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change names of a fo that is "type"


wczirr
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My question is I recently purchase FO that is called "Pink Sugar Type" it smells really good....But I am curious if anybody else uses this and what new names they might give it??? I think it smells really good but didnt know how a label would look listed as "Pink Sugar Type" (spin off of Pink Sugar Scent) Any ideas?? Or thoughts???

wendi

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  • 4 years later...

I have never changed the names of types unless I was bored or experimenting. I call Pink Sugar what it is and put the ™ at the end of the name. Then in small print under the scent name, I put Aquolina Type. For a long time, I was known in my area for carrying candles in famous scents, and to change the names would have been detrimental to my sales. My sales of types of fallen off over the last couple of years, but still, why change the name?

I might pick a scent, type or not, and name half of the product one name and the other half another name, just to see which sells best or merely for the fun of it. I'm easily amused that way.

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I knocked around the idea, for a long time, of renaming all of my "Types" but what I ended up doing was, as Silver said, I left it alone, and I put " Pink Sugar Type". Sold like crazy. For a good while, it was the number one selling perfume out there, but you couldn't find it in candles and such, so a lot got a kick out of finding an exact dupe, that they could burn. I carry various BBWs, both Pink and Blue Sugar, Drakkar (gag lol ) Cool Water, Goddess, etc and I left them all alone because they sold well with their original name, and the one time I tried to rename Drakkar, it set on the shelf (peg that is ) for three months without a single one selling. I put the original labels back inside and they picked back up...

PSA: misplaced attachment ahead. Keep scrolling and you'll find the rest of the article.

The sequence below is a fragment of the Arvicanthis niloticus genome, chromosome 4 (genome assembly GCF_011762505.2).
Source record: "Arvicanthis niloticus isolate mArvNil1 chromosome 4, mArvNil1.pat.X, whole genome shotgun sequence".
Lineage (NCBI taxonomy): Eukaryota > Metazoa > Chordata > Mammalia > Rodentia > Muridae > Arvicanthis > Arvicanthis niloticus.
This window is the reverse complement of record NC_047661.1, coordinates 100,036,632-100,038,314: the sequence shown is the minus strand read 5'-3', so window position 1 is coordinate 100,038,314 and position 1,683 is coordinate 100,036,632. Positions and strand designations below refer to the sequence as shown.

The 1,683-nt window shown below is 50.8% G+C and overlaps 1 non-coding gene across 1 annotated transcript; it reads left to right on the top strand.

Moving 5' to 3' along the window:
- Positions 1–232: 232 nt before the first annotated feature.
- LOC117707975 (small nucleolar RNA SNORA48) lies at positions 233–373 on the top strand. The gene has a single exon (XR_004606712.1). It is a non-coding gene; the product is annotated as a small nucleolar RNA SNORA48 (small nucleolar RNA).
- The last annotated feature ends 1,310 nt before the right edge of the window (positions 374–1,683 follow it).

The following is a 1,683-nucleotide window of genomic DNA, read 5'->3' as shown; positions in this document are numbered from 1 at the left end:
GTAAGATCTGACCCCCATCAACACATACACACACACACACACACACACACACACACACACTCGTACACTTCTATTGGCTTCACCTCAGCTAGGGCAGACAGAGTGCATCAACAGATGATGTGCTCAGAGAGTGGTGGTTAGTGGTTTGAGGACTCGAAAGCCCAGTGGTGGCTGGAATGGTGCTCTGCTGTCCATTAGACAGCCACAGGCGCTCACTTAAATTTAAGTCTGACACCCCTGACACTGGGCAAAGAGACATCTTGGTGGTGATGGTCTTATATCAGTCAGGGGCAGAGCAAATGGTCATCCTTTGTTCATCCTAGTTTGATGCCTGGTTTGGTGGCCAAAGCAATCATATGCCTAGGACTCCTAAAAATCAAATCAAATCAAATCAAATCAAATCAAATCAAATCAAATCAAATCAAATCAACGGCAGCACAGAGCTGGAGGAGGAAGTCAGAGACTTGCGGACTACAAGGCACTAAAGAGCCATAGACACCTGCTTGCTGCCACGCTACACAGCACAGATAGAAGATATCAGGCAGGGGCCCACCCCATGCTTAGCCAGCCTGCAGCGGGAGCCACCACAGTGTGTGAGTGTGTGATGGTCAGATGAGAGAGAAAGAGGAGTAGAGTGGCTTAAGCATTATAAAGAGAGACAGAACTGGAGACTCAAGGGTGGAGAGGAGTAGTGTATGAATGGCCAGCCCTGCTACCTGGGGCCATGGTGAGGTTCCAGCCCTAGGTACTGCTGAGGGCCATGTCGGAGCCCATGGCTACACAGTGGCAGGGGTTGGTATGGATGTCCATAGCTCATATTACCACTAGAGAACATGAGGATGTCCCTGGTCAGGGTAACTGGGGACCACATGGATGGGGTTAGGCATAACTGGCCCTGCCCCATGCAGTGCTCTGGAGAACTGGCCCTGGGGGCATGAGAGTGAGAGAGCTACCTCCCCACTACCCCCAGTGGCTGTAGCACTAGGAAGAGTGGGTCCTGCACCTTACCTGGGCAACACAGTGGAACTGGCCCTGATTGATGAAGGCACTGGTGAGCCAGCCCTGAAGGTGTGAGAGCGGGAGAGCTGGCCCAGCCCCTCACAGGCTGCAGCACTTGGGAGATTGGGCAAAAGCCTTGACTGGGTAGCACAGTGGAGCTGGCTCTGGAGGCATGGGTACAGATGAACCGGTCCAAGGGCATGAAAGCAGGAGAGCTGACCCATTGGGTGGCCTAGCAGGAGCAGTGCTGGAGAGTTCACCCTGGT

Rarely do I rename, unless something isn't moving, then its kinda funny to watch how fast it will go just by switching the name.

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I have never changed the names of types unless I was bored or experimenting. I call Pink Sugar what it is and put the ™ at the end of the name. Then in small print under the scent name, I put Aquolina Type. For a long time, I was known in my area for carrying candles in famous scents, and to change the names would have been detrimental to my sales. My sales of types of fallen off over the last couple of years, but still, why change the name?

Is that legal under trademark laws?

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Is that legal under trademark laws?

There is a very thin, almost translucent line here that could easily get you into legal trouble. Using a trademarked name to help sell something without paying is not legal unless you say something like "Compare to." You may get a cease and desist letter. I know LUSH keeps a close eye on it, and I know a few people who have gotten very, very nasty letters from them.

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